What will HSM be like this time round?
Will HSM be the same as last time? Borges noted that people make two mistakes about history: things will be different and things will be the same. With the return of HSM, what can we expect/not expect?
HSM’s first tenure saw genuine efforts to engage with al-Shabaab, first through approaches to high level members of the terror group to encourage them to leave (‘defect’) and then, the plan was, through a negotiated settlement. It also saw a willingness to work with any and every international partner, especially if they offered people and things and money. (The intervening Farmajo administration worked pretty much exclusively with Qatar and Turkey as well as the Somali’s traditional enemies, the Ethiopians.) He was a darling of the news media (local and international), again in contrast to his successor who never gave an interview to the press. Mogadishu between 2012 and 2015 was a boom town, the scene of massive rebuilding and the return of the Diaspora, keen to rebuild their homeland after years abroad. (Sadly, after 2015 Mogadishu became a boom town again, but this time because of al-Shabaab, who didn’t like their members being tempted away from the group to the government side, or the constant US drone strikes signed off by HSM – most of the Diaspora returners left again.) He had an appealing vision of prosperity for Somalia, based on ‘what is on the sea, in the sea and under the sea’ (shipping, fishing, extractives).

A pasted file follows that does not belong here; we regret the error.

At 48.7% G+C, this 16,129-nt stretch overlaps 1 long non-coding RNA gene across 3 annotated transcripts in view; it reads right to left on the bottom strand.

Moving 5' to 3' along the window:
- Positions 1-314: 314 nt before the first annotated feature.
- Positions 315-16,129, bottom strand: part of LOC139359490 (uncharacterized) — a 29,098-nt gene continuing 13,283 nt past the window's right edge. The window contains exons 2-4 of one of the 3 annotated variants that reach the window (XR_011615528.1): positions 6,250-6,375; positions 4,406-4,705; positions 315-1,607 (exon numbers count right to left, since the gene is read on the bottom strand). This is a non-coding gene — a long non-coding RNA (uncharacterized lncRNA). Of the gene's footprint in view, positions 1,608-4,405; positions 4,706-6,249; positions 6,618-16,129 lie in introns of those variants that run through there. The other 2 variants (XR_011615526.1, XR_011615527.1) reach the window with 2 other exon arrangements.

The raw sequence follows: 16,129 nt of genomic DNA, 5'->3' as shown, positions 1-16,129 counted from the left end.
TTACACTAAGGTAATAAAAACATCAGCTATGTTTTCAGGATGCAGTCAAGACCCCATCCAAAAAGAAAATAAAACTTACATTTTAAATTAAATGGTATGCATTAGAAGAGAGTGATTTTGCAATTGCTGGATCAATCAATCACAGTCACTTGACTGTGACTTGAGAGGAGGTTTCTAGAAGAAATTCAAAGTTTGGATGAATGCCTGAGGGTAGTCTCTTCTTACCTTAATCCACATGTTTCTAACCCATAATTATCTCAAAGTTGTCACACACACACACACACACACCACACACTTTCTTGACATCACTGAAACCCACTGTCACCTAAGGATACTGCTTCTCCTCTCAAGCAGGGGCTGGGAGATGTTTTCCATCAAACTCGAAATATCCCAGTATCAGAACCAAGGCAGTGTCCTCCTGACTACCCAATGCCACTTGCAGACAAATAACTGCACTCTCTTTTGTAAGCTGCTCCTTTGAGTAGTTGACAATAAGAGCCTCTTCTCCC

That said, HSM’s first stint in Villa Somalia, the seat of Somali government, was not without controversy. The Central Bank Governor resigned, saying she was being pressured to move government funds to private bank accounts, then the Central Bank was found to be full of forged notes, then the director of the country’s intelligence agency was alleged to be diverting the money given by foreign governments to buy things like guns, ammunition and to pay wages to HSM’s re-election campaign.
Then there were the rumours of those 300 Somali soldiers, trained to fight al-Shabaab, who ended up in Yemen fighting for the UAE as mercenaries. Then there were the hundreds of young Somali women who were given the chance to work abroad, an unheard of opportunity for a rural Somali woman. Unfortunately ‘abroad’ meant Saudi Arabia, as house-girls, were many said they were physically and sexually abused. There was a persistent gossip that HSM was just a puppet of his wealthy wife and a cabal of political strongmen, wealthy businessmen and, well, hoods. His Damul-Jadid Party’s manifesto bears many similarities in terms of its vision for Somalia to al-Shabaab’s, minus the Global Jihad and al-Qa’ida paragraphs.
The Somali coat of arms is a shield flanked by two leopards. It is unclear if Hassan Sheikh Mohamud is one of those unusual leopards that can change its spots. If he can be a different president from last time in some ways and the same in others, Somalia could benefit: perhaps finding security at least through the defeat of (or a negotiated settlement with) al-Shabaab; that would provide the stability to allow Somalia to take advantage of the longest shore on mainland Africa (and offset the drastic effects of climate change inland, which will soon make the area beyond the littoral uninhabitable); and Somalia might finally manage to build enduring institutions and deliver a one person, one vote system of government, not a bearded-old-man-whose-great-great-great-grandfather-was-important system. The next few weeks will give an indication of whether Somalia has a new president – or the same old one.